Burgess Laughlin

Ayn Rand's view of love?

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In Leonard Peikoff's talk Love, Sex and Romance, he discusses the distinction between love and friendship and quotes Rand as having said about her husband:

He is not my friend; he matters to me !

He mentions that he used to disagree with Rand about this; that he used to think that love is to friendship sort of like what certainty is to cognition, but he's since changed his view and now agrees with her that love is a sui generus relationship.

He also mentions that Rand stated that friendship can be promoted to love, but love can't be demoted to friendship (does anyone know if this is part of something Rand wrote and if so, where ?)

The way I interpret this is that a love relationship involves a physical inter-dependency centered around sex wherein each person is a unique and irreplaceable value to the other, and as such the relationship takes on a host of aspects beyond friendship.

I see this sort of liike if a friend becomes a business partner. While you may still remain friends, the relationship takes on a whole new dimension when you commit to the inter-dependency of being in business together. In a lot of areas where, as friends, it was OK to "agree to disagree", as business partners you have to agree, or the business will fail. Things like the physical location of the business, hours of operation, target markets, etc. can fall into this category.

In a similar way, a love relationship is one wherein "agreeing to disagree" no longer works in many areas where it worked fine in a friendship. Again, I think these center around and arise from sex, but I think they quickly spread into a wide range of other things such as what sorts of social activities one engages in, one's choice of friends, certain personal habits, etc. It becomes necessary to agree on things with one's lover that one would never even question a friend about.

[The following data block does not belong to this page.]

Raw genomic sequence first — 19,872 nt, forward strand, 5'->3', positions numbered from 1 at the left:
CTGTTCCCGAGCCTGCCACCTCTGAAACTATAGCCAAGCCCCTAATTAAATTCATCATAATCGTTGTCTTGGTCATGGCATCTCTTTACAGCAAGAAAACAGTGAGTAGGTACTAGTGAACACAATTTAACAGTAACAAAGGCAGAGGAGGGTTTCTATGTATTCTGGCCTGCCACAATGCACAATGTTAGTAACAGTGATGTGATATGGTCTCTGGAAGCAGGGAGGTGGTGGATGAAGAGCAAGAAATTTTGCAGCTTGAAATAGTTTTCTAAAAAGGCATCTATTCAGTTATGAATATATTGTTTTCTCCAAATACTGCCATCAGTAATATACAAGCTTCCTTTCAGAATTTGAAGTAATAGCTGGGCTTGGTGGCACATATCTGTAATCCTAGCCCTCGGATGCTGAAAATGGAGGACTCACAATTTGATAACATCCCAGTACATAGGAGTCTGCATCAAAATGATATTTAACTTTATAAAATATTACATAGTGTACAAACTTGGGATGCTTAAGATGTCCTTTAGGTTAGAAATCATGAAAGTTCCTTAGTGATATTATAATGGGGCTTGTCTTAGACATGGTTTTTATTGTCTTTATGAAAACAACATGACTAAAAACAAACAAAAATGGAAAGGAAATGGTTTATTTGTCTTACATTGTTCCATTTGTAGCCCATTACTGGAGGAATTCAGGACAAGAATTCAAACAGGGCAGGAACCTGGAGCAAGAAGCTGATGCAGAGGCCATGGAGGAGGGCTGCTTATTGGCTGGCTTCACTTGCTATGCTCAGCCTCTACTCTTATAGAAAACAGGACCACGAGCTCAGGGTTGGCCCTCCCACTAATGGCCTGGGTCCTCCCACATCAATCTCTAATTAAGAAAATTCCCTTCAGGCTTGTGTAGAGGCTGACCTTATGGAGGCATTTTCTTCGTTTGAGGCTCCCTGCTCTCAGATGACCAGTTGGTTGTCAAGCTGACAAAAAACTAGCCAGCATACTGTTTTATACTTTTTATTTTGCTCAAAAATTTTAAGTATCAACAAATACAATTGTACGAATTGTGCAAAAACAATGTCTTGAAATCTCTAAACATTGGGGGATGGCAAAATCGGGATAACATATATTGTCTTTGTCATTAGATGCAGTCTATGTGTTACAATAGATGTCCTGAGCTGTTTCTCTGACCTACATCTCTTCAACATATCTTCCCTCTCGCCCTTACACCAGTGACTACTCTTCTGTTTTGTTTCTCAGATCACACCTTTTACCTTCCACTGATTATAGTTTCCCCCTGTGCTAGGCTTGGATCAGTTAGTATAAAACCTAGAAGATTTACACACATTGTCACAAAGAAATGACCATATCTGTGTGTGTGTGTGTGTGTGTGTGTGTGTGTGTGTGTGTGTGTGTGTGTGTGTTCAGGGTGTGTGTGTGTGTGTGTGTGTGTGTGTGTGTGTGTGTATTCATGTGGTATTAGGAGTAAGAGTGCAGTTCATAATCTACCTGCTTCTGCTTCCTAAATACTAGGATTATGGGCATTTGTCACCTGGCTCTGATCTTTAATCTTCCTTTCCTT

I'd like to hear what others think of Rand's view that love and friendship are fundamentally different.

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[...] a love relationship involves a physical inter-dependency centered around sex [...]

Why do you describe a romantic-love relationship as one of dependency? I see such a relationship as a form of trade between independent individuals.

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This characterization sure sounds like romantic love to me, minus the physical expression.

She actually refers to it as such in this letter to Gerald Loeb from June 3, 1944:

But above all, and greater, I think, than any other emotion in the book, is Wynand's love for Roark. Wynand is in love with Roark--in every way except the physical. It is not a homosexual feeling--but it is love in the romantic sense and in the highest sense. Not just affection or admiration.

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Why do you describe a romantic-love relationship as one of dependency? I see such a relationship as a form of trade between independent individuals.

Because of the irreplacibility of the individuals involved. While it may be true that any number of individuals could potentially fill the role of one's romantic partner, once one is actually chosen, that individual is not interchangeable with another in the way that one customer is interchangeable with another in the general case of trade.